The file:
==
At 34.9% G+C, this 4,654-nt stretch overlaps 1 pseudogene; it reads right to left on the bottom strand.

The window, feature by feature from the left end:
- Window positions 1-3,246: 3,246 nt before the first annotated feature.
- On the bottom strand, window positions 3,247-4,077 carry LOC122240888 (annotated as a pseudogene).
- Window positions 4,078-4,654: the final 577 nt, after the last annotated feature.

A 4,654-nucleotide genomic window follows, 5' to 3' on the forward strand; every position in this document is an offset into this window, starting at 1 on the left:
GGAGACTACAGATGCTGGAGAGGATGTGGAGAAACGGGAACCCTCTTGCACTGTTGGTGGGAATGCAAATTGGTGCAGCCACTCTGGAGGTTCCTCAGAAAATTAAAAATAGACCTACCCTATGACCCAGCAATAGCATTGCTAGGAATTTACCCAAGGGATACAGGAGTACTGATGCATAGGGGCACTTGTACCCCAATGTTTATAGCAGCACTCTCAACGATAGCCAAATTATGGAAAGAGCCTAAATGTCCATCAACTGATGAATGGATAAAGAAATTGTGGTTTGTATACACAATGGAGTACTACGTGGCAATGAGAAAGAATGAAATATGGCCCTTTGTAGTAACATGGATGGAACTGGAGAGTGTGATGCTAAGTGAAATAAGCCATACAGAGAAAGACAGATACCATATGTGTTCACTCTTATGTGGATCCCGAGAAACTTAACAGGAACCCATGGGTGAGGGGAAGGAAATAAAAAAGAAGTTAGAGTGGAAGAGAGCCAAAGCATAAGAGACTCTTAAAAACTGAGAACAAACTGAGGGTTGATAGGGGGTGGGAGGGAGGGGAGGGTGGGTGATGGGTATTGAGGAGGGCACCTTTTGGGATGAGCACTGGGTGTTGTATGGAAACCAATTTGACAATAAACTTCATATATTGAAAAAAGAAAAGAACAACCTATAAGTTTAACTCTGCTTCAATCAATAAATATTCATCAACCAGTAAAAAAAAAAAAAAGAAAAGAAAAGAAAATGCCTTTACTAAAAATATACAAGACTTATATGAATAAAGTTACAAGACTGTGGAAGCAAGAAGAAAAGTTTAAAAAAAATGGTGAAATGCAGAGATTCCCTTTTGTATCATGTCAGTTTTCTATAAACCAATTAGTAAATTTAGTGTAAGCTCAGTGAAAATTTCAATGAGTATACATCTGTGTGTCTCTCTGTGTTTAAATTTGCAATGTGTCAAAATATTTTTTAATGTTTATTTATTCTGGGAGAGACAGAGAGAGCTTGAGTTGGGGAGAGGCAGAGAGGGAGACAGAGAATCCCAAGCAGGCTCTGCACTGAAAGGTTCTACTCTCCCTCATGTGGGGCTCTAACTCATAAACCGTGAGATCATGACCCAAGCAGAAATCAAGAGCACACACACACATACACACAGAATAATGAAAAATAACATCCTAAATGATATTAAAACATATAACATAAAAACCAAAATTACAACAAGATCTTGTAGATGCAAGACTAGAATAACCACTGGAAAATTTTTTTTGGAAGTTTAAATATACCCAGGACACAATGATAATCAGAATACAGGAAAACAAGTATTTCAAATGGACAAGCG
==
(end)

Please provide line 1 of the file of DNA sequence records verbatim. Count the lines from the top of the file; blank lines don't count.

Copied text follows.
At 34.9% G+C, this 4,654-nt stretch overlaps 1 pseudogene; it reads right to left on the bottom strand.